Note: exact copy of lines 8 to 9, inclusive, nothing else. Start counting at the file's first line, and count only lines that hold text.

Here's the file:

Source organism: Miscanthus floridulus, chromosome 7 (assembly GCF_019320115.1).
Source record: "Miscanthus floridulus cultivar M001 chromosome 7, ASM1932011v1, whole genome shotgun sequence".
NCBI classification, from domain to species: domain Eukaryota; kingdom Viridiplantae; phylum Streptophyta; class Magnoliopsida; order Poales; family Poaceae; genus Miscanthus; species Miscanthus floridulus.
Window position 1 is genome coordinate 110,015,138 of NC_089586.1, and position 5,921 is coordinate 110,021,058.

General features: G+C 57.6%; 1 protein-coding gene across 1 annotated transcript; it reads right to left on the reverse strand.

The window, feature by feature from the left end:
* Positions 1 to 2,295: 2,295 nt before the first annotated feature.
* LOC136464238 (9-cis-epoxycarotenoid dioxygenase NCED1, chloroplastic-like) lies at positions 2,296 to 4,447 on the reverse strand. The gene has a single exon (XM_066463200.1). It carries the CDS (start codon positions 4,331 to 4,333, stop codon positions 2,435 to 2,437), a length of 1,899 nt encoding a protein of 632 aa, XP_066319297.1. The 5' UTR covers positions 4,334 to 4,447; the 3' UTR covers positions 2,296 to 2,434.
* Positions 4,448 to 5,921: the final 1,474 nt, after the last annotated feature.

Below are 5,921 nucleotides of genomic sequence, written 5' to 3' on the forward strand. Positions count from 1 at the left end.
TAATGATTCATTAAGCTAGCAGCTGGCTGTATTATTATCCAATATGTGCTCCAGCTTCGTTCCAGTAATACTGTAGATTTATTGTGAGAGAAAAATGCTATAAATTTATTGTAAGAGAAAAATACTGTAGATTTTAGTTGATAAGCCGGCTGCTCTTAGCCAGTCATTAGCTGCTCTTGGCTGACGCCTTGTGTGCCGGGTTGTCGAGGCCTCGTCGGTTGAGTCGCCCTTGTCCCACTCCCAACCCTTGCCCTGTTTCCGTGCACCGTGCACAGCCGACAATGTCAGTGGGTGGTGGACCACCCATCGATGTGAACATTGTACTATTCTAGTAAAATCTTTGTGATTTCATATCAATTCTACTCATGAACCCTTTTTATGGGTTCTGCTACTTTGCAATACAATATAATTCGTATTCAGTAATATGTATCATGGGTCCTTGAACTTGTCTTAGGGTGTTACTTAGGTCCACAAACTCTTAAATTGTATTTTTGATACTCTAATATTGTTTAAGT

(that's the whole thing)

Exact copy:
* LOC136464238 (9-cis-epoxycarotenoid dioxygenase NCED1, chloroplastic-like) lies at positions 2,296 to 4,447 on the reverse strand. The gene has a single exon (XM_066463200.1). It carries the CDS (start codon positions 4,331 to 4,333, stop codon positions 2,435 to 2,437), a length of 1,899 nt encoding a protein of 632 aa, XP_066319297.1. The 5' UTR covers positions 4,334 to 4,447; the 3' UTR covers positions 2,296 to 2,434.
* Positions 4,448 to 5,921: the final 1,474 nt, after the last annotated feature.